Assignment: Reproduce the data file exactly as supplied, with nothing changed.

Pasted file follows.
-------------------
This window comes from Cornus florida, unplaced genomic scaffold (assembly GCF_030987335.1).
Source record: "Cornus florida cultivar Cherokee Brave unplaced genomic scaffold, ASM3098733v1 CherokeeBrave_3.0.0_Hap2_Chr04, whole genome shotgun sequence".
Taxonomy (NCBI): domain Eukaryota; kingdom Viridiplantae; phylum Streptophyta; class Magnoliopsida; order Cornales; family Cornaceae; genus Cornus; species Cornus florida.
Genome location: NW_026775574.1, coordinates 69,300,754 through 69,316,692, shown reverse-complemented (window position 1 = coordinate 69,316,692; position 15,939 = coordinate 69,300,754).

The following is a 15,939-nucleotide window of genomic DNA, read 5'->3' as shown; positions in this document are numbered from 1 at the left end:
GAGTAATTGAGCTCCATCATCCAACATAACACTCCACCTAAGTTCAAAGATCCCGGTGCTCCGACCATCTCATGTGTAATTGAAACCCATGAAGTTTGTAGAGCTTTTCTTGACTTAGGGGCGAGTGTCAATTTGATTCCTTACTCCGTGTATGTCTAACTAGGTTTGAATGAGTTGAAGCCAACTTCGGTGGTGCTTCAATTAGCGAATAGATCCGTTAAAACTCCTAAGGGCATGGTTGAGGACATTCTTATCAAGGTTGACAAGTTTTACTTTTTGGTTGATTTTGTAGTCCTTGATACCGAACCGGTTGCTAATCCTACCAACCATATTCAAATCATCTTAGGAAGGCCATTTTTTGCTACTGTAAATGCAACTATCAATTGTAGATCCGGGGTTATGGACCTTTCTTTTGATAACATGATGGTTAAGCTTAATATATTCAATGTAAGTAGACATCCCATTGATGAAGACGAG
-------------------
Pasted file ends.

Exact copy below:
This window comes from Cornus florida, unplaced genomic scaffold (assembly GCF_030987335.1).
Source record: "Cornus florida cultivar Cherokee Brave unplaced genomic scaffold, ASM3098733v1 CherokeeBrave_3.0.0_Hap2_Chr04, whole genome shotgun sequence".
Taxonomy (NCBI): domain Eukaryota; kingdom Viridiplantae; phylum Streptophyta; class Magnoliopsida; order Cornales; family Cornaceae; genus Cornus; species Cornus florida.
Genome location: NW_026775574.1, coordinates 69,300,754 through 69,316,692, shown reverse-complemented (window position 1 = coordinate 69,316,692; position 15,939 = coordinate 69,300,754).

The following is a 15,939-nucleotide window of genomic DNA, read 5'->3' as shown; positions in this document are numbered from 1 at the left end:
GAGTAATTGAGCTCCATCATCCAACATAACACTCCACCTAAGTTCAAAGATCCCGGTGCTCCGACCATCTCATGTGTAATTGAAACCCATGAAGTTTGTAGAGCTTTTCTTGACTTAGGGGCGAGTGTCAATTTGATTCCTTACTCCGTGTATGTCTAACTAGGTTTGAATGAGTTGAAGCCAACTTCGGTGGTGCTTCAATTAGCGAATAGATCCGTTAAAACTCCTAAGGGCATGGTTGAGGACATTCTTATCAAGGTTGACAAGTTTTACTTTTTGGTTGATTTTGTAGTCCTTGATACCGAACCGGTTGCTAATCCTACCAACCATATTCAAATCATCTTAGGAAGGCCATTTTTTGCTACTGTAAATGCAACTATCAATTGTAGATCCGGGGTTATGGACCTTTCTTTTGATAACATGATGGTTAAGCTTAATATATTCAATGTAAGTAGACATCCCATTGATGAAGACGAG